• Comes with various lens attachments (Close-up, super-wide, etc)
  • It’s plastic, but not as “plastic-ey” as the Fuji
  • There’s a PC sync port. I can use an external flash!

Super fun, cute, and more versatile than the one it’s replacing. I’m happy with it.

Selfie (2017). Instax. Lomo'Instant Wide

AirPods are Awesome

I’m not going to write a long review or anything, but I did want to say that I love the new Apple AirPods. They are the most Apple-like new product I’ve used in a long time. After using the AirPods for a few days, one wonders what the hell every Bluetooth headphone maker has been doing for the past decade. I’ll forgive Apple the Siri-only interaction model with this round, but they need to fix that. Otherwise, the entire experience is wonderful.

Apple has (at least historically) been good at eliciting reactions like, “Well, of course this is how it should work!” They’ve done it again with the AirPods.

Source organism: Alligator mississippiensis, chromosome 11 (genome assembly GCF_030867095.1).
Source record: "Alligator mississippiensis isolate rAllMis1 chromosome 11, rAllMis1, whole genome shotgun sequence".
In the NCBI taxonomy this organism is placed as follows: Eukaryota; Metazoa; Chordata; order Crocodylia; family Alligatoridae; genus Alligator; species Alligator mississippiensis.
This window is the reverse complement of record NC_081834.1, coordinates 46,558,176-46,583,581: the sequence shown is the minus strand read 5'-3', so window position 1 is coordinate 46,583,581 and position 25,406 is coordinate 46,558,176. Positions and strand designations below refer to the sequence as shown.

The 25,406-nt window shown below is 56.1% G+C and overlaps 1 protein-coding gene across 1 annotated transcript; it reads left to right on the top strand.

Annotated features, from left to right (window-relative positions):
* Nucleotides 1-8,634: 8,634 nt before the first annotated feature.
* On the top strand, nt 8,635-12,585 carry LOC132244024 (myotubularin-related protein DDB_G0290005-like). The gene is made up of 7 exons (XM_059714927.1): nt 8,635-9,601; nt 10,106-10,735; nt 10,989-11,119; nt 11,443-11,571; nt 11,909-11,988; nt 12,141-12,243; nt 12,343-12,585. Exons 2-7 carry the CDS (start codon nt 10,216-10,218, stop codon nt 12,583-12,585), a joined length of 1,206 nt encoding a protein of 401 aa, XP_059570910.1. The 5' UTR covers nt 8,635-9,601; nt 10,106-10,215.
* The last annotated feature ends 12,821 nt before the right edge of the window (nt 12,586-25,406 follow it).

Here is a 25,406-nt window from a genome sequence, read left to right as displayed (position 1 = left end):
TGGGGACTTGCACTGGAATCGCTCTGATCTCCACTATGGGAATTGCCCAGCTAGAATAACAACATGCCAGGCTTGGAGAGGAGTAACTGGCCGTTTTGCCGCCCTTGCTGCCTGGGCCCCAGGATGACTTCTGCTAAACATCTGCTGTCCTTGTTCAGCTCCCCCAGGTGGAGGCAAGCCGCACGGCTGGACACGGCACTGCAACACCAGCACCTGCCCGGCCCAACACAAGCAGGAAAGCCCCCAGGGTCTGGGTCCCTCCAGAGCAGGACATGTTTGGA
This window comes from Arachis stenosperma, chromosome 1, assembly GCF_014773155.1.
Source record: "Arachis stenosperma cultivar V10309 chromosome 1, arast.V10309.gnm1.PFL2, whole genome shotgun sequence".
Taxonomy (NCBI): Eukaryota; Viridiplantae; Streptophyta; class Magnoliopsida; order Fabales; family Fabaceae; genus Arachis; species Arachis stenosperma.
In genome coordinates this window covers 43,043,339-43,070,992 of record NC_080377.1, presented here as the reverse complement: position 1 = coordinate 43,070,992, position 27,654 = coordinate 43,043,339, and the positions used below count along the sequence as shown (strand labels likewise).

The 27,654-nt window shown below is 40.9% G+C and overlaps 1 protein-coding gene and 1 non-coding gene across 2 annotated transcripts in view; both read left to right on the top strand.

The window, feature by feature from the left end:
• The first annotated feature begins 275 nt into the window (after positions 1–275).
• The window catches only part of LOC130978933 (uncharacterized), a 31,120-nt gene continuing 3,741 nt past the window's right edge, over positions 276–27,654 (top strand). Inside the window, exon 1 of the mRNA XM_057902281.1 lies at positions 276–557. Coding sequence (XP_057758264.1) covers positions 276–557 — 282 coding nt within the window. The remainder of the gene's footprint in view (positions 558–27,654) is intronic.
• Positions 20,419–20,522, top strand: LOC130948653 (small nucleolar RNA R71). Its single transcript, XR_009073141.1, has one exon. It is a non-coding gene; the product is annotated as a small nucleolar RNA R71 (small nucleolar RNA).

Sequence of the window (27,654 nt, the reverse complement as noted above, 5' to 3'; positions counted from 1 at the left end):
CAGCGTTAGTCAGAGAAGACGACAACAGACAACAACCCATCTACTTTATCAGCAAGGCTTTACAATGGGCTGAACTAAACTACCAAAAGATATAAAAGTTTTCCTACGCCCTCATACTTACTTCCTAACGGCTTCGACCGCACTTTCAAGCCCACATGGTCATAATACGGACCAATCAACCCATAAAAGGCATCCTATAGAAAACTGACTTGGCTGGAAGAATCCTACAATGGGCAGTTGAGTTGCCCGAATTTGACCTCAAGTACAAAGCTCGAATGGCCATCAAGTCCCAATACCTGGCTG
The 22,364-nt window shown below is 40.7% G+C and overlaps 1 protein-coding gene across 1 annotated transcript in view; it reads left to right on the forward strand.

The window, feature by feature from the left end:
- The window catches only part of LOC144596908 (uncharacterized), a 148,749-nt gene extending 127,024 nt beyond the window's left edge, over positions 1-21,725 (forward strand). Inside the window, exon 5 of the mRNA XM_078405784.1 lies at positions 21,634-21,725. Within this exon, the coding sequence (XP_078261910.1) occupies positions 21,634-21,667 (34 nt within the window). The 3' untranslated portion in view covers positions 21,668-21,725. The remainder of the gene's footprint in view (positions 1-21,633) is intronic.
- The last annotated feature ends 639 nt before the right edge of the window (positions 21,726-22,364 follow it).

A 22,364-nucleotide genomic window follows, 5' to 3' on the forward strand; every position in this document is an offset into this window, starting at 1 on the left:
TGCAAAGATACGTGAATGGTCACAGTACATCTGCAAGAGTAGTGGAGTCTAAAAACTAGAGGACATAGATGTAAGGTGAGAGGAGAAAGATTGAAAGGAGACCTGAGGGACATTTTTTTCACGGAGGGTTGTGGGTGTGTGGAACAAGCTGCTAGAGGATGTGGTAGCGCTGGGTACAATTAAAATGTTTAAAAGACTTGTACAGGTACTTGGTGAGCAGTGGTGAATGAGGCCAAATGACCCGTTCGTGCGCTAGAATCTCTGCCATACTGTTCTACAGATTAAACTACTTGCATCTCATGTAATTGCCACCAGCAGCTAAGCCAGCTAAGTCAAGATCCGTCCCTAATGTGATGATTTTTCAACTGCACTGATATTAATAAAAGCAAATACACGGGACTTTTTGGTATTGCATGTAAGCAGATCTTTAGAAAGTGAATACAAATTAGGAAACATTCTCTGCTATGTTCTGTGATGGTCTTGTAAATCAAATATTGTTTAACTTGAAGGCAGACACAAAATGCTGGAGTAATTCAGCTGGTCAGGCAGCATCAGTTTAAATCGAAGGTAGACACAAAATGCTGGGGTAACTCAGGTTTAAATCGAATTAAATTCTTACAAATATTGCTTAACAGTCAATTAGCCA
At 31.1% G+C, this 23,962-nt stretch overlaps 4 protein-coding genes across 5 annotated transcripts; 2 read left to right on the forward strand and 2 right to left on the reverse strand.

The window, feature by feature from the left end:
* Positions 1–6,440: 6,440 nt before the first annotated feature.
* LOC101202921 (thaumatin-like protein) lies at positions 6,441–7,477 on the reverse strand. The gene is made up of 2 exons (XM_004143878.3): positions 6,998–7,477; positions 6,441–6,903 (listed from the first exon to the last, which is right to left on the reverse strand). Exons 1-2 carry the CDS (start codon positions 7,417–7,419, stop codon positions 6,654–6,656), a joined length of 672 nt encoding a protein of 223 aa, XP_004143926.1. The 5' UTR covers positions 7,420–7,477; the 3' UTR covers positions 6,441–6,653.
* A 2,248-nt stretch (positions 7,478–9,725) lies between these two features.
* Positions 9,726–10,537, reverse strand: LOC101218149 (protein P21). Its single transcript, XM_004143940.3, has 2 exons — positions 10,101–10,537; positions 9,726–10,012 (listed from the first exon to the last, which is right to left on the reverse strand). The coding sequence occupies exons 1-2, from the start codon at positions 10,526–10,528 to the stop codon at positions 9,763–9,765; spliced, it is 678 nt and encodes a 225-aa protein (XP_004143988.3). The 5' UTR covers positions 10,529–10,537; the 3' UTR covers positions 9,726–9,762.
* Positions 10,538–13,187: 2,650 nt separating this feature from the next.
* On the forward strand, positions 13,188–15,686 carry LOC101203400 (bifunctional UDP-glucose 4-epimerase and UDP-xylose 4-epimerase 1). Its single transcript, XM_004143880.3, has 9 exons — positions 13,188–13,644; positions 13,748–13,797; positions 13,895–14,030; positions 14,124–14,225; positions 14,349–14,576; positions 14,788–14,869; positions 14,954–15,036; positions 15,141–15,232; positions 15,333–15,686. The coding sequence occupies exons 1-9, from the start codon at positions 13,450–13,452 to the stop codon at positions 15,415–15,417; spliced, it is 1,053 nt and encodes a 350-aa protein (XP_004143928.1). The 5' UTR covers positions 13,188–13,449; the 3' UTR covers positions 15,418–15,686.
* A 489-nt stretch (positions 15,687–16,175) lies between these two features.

Ektachrome is Back


Film Is Not Dead:

We are very much pro film, in favour of film! Film is our heritage and we’ll continue to look at these opportunities and the one we can look at today is Ektachrome. — T. J. Mooney, Kodak Alaris

I haven’t shot any color reversal film since Kodachrome went away, but I may have to dust off the JOBO and mix up some E6 chemistry soon. This is good news.

A Short Break From Twitter

I haven’t been “on” Twitter since the first of the year. As of today that means it’s been a whole week. It sounds stupid just saying that, “A whole week.” Big deal. But, it’s been surprisingly difficult to stay away.